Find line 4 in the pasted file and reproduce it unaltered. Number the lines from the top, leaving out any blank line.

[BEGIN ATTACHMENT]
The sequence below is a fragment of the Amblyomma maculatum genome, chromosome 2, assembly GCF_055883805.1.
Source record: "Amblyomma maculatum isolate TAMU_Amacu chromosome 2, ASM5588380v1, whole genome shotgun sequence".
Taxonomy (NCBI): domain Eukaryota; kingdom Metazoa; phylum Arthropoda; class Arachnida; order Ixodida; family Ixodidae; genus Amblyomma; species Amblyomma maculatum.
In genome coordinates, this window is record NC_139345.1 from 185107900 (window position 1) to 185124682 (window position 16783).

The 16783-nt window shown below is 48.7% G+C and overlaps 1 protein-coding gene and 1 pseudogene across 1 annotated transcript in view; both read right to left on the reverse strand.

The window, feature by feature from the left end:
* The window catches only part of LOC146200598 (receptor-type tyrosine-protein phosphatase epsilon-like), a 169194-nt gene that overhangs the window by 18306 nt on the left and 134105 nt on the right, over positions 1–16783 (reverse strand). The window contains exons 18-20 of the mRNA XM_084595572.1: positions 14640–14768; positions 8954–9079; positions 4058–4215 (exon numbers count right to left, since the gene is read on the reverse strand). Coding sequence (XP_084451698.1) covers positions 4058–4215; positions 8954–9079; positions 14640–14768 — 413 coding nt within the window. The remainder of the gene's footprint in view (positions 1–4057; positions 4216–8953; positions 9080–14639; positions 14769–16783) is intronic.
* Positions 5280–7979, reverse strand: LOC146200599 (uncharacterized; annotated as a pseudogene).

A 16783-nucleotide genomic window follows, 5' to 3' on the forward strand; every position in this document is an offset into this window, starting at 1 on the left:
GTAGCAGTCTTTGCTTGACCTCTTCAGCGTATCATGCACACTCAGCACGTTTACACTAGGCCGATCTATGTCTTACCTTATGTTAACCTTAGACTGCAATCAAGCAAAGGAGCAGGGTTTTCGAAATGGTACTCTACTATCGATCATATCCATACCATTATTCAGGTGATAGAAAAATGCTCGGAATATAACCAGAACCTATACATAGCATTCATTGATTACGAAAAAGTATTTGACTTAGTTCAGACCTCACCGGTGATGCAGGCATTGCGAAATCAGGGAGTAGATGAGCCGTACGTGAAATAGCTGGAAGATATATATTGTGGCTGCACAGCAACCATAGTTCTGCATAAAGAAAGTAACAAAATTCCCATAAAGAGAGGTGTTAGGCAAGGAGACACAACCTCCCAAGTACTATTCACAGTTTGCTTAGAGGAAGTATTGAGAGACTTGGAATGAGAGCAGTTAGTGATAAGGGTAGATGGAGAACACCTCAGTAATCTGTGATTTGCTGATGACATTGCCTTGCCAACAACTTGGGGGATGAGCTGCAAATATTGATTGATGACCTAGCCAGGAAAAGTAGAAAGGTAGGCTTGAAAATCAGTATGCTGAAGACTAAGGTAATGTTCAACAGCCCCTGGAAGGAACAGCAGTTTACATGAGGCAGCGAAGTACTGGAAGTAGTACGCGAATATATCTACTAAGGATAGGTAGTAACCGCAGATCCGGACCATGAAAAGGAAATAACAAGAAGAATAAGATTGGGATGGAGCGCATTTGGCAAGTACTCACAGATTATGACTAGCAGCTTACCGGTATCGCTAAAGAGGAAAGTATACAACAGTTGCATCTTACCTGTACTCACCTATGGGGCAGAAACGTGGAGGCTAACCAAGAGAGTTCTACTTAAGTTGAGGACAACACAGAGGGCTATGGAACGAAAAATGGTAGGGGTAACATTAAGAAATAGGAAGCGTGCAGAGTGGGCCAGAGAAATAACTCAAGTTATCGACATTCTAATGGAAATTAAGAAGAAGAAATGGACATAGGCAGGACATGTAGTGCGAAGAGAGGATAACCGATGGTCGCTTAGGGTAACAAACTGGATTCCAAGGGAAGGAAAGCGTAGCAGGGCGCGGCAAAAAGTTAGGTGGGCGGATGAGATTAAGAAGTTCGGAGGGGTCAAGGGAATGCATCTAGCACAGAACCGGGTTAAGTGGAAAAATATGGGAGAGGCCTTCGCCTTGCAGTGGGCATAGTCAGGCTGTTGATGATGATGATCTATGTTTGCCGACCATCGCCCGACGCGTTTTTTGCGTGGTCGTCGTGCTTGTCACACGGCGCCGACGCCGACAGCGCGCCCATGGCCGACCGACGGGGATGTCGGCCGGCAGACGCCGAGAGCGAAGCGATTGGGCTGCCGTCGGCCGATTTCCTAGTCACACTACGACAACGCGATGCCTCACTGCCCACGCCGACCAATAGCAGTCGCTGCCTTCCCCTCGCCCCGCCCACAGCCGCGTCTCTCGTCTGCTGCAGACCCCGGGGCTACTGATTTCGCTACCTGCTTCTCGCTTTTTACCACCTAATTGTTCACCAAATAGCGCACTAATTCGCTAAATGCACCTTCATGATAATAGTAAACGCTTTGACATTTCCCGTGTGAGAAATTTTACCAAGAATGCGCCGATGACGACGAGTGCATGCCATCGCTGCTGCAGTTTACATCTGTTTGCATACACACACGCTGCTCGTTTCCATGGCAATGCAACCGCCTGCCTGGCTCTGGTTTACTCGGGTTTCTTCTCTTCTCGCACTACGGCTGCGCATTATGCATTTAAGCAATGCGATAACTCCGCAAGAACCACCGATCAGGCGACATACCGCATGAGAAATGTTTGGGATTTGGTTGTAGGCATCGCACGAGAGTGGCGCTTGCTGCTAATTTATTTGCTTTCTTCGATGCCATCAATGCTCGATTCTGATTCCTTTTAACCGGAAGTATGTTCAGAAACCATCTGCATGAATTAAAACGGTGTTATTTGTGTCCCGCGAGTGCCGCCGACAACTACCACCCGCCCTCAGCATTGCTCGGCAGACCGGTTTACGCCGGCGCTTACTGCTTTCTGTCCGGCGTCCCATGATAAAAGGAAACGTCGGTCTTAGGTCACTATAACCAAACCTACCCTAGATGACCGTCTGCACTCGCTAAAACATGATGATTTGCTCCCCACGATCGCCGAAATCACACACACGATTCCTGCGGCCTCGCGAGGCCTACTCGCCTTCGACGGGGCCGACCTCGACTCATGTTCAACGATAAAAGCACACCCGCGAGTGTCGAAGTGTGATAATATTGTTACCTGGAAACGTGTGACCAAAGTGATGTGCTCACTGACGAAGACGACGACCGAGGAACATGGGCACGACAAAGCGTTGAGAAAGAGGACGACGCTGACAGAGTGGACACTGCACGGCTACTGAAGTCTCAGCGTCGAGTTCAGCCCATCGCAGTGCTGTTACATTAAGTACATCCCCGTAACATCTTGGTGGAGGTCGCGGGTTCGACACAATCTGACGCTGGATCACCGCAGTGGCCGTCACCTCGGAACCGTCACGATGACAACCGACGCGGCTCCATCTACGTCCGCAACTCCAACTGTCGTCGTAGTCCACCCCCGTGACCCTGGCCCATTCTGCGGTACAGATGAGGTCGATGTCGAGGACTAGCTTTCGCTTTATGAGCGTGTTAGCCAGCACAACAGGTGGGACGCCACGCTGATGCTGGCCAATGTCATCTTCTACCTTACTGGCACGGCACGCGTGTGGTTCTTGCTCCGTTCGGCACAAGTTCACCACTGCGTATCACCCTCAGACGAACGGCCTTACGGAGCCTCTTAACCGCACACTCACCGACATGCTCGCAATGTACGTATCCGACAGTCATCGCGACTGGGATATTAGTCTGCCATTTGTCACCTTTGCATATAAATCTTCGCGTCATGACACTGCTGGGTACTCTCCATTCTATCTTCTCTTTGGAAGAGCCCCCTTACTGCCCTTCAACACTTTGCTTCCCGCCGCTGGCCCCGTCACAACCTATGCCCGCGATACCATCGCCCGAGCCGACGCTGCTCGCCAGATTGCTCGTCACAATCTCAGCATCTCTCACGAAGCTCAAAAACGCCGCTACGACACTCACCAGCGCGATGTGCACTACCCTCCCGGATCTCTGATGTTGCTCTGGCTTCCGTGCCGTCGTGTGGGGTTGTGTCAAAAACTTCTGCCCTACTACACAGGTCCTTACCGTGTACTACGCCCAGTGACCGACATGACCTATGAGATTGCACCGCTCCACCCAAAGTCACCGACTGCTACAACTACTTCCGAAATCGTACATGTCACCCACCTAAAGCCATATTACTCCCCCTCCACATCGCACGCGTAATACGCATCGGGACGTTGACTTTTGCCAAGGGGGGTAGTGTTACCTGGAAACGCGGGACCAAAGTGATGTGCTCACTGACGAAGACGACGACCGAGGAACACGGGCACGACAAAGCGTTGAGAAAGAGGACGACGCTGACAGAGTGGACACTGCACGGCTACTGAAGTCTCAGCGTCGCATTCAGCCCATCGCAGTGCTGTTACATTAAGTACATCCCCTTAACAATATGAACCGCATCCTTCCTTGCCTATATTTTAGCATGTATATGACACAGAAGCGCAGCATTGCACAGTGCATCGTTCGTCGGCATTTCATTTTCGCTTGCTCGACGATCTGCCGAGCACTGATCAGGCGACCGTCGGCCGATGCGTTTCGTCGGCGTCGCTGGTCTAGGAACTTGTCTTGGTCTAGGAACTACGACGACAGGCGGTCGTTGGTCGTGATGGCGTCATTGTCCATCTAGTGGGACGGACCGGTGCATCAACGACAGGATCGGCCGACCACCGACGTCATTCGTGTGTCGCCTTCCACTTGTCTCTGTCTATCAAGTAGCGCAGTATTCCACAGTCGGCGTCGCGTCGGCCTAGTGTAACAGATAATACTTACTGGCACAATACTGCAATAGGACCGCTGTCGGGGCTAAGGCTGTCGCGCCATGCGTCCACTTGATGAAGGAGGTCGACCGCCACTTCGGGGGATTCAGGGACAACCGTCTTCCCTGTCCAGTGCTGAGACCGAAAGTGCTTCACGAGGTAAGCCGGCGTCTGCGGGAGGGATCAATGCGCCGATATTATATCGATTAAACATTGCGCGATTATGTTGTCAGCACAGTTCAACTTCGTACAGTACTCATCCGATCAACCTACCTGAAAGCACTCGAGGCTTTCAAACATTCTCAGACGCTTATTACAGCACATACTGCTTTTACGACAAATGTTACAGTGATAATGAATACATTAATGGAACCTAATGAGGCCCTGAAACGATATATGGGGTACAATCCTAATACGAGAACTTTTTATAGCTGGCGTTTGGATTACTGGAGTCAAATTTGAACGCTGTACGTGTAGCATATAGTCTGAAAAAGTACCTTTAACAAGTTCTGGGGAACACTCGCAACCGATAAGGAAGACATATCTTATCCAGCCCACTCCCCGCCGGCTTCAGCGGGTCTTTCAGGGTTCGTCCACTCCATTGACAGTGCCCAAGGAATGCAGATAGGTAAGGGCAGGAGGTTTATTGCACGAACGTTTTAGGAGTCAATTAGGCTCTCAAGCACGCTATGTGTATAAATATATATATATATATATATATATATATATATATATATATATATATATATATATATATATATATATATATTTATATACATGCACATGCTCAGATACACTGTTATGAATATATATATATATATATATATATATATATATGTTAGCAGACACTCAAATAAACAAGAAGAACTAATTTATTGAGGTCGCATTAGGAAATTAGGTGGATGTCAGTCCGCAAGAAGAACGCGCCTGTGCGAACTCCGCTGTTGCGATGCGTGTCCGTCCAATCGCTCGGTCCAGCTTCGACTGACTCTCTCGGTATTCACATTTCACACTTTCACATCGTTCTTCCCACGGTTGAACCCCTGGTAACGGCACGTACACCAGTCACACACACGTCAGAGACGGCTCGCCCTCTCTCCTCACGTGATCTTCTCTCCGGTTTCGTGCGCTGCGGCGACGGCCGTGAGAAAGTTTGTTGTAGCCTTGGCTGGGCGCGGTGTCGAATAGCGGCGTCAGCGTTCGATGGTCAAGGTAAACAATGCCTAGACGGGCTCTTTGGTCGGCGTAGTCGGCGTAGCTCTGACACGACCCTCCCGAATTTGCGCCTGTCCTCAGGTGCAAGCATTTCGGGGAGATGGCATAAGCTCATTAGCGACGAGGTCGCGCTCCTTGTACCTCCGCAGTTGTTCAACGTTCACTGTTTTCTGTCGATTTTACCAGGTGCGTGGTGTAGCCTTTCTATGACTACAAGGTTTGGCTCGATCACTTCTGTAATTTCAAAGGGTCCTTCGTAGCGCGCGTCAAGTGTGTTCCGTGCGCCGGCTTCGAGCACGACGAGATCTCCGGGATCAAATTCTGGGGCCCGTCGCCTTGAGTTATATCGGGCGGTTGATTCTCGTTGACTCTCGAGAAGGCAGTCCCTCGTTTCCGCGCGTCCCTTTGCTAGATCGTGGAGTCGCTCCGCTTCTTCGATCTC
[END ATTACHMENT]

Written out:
In genome coordinates, this window is record NC_139345.1 from 185107900 (window position 1) to 185124682 (window position 16783).